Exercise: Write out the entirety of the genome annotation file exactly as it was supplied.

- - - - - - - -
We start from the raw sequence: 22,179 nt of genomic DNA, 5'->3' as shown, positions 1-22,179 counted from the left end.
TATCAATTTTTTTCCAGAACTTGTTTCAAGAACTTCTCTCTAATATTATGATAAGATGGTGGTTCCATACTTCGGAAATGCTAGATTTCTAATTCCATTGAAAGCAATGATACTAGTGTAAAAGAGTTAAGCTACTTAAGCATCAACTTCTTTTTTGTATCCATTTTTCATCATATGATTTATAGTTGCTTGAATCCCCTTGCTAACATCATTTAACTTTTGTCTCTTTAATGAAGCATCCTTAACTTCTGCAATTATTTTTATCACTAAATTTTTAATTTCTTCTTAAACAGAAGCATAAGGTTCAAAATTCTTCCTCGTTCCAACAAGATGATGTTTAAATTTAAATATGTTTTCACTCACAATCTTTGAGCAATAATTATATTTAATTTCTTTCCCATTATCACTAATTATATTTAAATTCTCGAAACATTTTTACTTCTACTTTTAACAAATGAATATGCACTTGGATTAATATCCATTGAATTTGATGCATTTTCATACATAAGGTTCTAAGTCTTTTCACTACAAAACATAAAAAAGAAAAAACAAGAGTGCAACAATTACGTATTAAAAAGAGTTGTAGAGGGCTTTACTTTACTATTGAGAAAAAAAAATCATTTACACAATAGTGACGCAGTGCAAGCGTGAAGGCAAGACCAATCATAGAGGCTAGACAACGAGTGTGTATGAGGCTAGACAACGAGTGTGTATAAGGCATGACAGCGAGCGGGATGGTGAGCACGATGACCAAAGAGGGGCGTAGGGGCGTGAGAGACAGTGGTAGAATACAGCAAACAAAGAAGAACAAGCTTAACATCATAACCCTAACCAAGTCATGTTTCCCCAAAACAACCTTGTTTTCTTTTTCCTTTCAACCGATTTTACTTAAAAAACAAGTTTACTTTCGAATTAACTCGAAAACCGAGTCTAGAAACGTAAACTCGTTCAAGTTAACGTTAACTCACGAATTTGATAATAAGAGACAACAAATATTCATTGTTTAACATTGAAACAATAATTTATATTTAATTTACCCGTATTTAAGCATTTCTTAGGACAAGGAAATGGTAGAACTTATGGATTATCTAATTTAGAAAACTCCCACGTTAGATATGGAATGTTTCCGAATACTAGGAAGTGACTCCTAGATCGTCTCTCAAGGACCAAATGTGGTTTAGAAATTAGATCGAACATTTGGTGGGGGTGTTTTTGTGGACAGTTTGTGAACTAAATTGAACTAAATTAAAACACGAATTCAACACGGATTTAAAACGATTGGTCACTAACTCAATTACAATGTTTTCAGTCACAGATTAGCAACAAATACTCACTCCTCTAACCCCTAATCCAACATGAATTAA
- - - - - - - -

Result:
We start from the raw sequence: 22,179 nt of genomic DNA, 5'->3' as shown, positions 1-22,179 counted from the left end.
TATCAATTTTTTTCCAGAACTTGTTTCAAGAACTTCTCTCTAATATTATGATAAGATGGTGGTTCCATACTTCGGAAATGCTAGATTTCTAATTCCATTGAAAGCAATGATACTAGTGTAAAAGAGTTAAGCTACTTAAGCATCAACTTCTTTTTTGTATCCATTTTTCATCATATGATTTATAGTTGCTTGAATCCCCTTGCTAACATCATTTAACTTTTGTCTCTTTAATGAAGCATCCTTAACTTCTGCAATTATTTTTATCACTAAATTTTTAATTTCTTCTTAAACAGAAGCATAAGGTTCAAAATTCTTCCTCGTTCCAACAAGATGATGTTTAAATTTAAATATGTTTTCACTCACAATCTTTGAGCAATAATTATATTTAATTTCTTTCCCATTATCACTAATTATATTTAAATTCTCGAAACATTTTTACTTCTACTTTTAACAAATGAATATGCACTTGGATTAATATCCATTGAATTTGATGCATTTTCATACATAAGGTTCTAAGTCTTTTCACTACAAAACATAAAAAAGAAAAAACAAGAGTGCAACAATTACGTATTAAAAAGAGTTGTAGAGGGCTTTACTTTACTATTGAGAAAAAAAAATCATTTACACAATAGTGACGCAGTGCAAGCGTGAAGGCAAGACCAATCATAGAGGCTAGACAACGAGTGTGTATGAGGCTAGACAACGAGTGTGTATAAGGCATGACAGCGAGCGGGATGGTGAGCACGATGACCAAAGAGGGGCGTAGGGGCGTGAGAGACAGTGGTAGAATACAGCAAACAAAGAAGAACAAGCTTAACATCATAACCCTAACCAAGTCATGTTTCCCCAAAACAACCTTGTTTTCTTTTTCCTTTCAACCGATTTTACTTAAAAAACAAGTTTACTTTCGAATTAACTCGAAAACCGAGTCTAGAAACGTAAACTCGTTCAAGTTAACGTTAACTCACGAATTTGATAATAAGAGACAACAAATATTCATTGTTTAACATTGAAACAATAATTTATATTTAATTTACCCGTATTTAAGCATTTCTTAGGACAAGGAAATGGTAGAACTTATGGATTATCTAATTTAGAAAACTCCCACGTTAGATATGGAATGTTTCCGAATACTAGGAAGTGACTCCTAGATCGTCTCTCAAGGACCAAATGTGGTTTAGAAATTAGATCGAACATTTGGTGGGGGTGTTTTTGTGGACAGTTTGTGAACTAAATTGAACTAAATTAAAACACGAATTCAACACGGATTTAAAACGATTGGTCACTAACTCAATTACAATGTTTTCAGTCACAGATTAGCAACAAATACTCACTCCTCTAACCCCTAATCCAACATGAATTAA